The U.S. Department of Homeland Security will investigate the treatment of an Iraq-born woman who was strip-searched at the Pinellas County Jail, where she was detained after being barred from entering the country.
Safana Jawad, 45, was sent home Thursday night without seeing the teenage son she planned to surprise or her ex-husband, who was lauded last year by Gov. Jeb Bush as a symbol of progress in Iraq.
"It was a nightmare, and now it's over," Ahmad Maki Kubba, 49, said in a telephone interview shortly after watching his ex-wife's plane take off. "But it's caused permanent damage that will be left forever."
Kubba said he was happy his ex-wife was returning home to Spain because it meant an end to what he and her supporters de
scribed at a news conference Thursday as "humiliating" treatment during interrogation at Tampa International Airport and the jail.
She was treated as if she were a common criminal, said Ahmed Bedier, director of the Council on American-Islamic Relations in Tampa.
Jawad was fingerprinted, photographed, strip-searched, given a navy blue jumpsuit and placed in a 6- by 6-foot maximum security cell, Bedier said.
"Why did she have to go through this?" Bedier asked. "There has to be a different way to deny people entry into the U.S. without treating them like a dangerous criminal."
Bedier said that lawyers from his organization have contacted the American Civil Liberties Union about filing a discrimination lawsuit. Jawad was singled out from other passengers on her flight because the devout Muslim was the only one wearing a head scarf, he said.
Homeland Security officials declined for a second day to provide details for why Jawad was denied entry, citing privacy concerns. Jawad said Wednesday that federal agents told her she is connected to someone they view as suspicious, but refused to identify that person.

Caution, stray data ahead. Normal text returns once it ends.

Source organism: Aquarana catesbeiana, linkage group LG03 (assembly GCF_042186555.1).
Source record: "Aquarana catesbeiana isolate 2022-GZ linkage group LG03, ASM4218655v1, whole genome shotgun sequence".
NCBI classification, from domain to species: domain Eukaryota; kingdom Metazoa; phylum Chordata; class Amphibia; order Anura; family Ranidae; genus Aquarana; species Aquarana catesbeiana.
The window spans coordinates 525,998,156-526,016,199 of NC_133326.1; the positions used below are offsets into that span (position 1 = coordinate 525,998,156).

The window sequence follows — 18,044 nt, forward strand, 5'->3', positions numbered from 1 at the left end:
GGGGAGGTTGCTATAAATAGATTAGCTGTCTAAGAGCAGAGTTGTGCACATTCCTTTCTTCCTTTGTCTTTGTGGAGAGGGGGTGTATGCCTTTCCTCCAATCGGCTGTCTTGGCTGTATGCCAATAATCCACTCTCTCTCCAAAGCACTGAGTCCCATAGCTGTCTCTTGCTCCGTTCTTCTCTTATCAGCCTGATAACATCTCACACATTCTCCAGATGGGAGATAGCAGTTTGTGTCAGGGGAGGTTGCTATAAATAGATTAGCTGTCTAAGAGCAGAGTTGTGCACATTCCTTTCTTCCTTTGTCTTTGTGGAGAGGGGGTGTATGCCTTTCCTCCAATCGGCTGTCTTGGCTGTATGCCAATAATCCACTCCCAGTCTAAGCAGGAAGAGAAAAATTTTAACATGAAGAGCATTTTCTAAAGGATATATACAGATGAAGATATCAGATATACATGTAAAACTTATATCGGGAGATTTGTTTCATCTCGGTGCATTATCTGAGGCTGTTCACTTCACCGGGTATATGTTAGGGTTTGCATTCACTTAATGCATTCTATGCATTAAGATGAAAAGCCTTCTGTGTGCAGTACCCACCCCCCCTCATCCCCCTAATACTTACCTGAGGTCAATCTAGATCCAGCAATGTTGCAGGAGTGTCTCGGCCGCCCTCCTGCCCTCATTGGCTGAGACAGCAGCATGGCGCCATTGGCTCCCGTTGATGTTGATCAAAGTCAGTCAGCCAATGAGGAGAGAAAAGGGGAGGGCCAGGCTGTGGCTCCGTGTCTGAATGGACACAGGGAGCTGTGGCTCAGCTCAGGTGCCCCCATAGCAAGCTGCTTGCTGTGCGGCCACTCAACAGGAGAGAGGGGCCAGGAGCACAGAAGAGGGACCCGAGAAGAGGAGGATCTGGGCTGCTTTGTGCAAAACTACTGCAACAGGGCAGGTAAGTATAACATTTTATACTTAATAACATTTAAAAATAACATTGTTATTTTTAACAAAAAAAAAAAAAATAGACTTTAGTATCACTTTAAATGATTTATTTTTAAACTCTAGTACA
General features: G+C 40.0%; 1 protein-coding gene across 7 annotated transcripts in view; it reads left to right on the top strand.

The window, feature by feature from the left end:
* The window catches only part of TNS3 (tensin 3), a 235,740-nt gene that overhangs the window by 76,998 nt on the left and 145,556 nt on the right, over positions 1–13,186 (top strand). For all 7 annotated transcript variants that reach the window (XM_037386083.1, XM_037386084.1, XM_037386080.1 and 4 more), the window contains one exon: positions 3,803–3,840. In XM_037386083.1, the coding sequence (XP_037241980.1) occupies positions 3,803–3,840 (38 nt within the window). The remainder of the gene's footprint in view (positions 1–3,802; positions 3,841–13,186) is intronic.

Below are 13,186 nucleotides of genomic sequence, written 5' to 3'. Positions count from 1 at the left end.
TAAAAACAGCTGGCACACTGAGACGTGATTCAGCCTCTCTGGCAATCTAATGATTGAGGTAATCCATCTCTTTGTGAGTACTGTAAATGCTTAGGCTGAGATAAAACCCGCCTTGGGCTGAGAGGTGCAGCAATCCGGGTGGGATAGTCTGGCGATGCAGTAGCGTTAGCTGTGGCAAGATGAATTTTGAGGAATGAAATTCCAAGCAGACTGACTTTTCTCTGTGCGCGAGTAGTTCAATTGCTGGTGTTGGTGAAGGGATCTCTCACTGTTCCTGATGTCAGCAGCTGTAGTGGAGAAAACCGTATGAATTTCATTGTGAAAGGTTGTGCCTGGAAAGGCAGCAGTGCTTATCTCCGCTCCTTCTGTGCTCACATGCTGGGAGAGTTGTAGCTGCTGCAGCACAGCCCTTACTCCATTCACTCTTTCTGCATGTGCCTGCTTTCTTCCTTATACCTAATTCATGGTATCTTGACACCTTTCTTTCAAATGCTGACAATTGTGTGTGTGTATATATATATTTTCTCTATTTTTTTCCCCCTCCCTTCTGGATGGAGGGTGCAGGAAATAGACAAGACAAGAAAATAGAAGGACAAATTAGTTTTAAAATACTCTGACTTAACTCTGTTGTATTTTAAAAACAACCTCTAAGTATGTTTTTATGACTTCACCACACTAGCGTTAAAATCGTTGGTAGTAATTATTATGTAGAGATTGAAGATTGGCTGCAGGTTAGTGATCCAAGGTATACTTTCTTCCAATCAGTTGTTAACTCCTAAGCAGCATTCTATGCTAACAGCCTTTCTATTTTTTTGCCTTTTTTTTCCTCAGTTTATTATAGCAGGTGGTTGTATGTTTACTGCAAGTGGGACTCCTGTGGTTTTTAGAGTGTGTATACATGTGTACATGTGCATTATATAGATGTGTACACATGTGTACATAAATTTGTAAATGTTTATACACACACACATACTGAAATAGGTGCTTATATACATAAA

Jawad said federal agents told her she was taken to jail because they could not arrange an earlier flight. She left at 6:45 p.m. Thursday for England, where she was scheduled to take another flight to Spain. She is a citizen of Spain, where she fled from Iraq in 1979.
It is standard procedure for a traveler denied entry to be held overnight, said Kelly Klundt, a spokeswoman for U.S. Customs and Border Protection in Washington, D.C. That can mean jail, she said.
"The jail acts as a roof over their head and they feed them, but it's not cushy," Klundt said. "They are processed, but they're not incarcerated. It's just simply a holding space." A hotel is not an option because it is not a secure facility, she said.
The Council on American-Islamic Relations in Washington, D.C., filed a complaint Thursday morning with the civil rights office of the Department of Homeland Security.
The office later faxed a letter to the council stating that it will work with Immigration and Customs Enforcement, and Customs and Border Protection, to investigate "allegations of "strip-searching' and detention in poor conditions."
Sgt. Jim Bordner, a jail spokesman, said everyone brought to the jail by another agency is treated as an inmate. "Our facility is a county jail; it's not a shelter," he said.
Jawad, who was in the custody of U.S. Immigration and Customs Enforcement, was strip-searched to ensure that she had no weapons or contraband, Bordner said. Her head scarf was taken because it had metal barrettes, but she was told she could borrow a scarf from the chaplain, he said. She declined, he said.
"We try to minimize any unnecessary embarrassment and avoid any indignity," Bordner said.
This was Jawad's first trip to the United States, said Kubba, adding that he will never ask her to return. He sent her a plane ticket so she could visit their 16-year-old son, Hany, for 12 days in Clearwater. Their son aspires to join the U.S. Navy.
A vocal critic of Saddam Hussein's regime, Jawad worked for several years in the 1990s as a translator for the U.S. Embassy in Madrid, Kubba said. She now runs an antiques boutique.
Kubba, a U.S. citizen, spent 40 days in an Iraqi prison for speaking out against Hussein and left in 1979 after he was sentenced to death. He had planned Jawad's trip to coincide with the April 9 anniversary of the liberation of Iraq, he said.
"This happened at a time that the Iraqi people are saying, "Thank you America,' " he said.
Every day, at least one traveler is denied entry at a U.S. airport because of terrorism or national security concerns, Klundt said. Most of the time, the agency tries to book a return flight immediately "to inconvenience folks as little as possible," she said.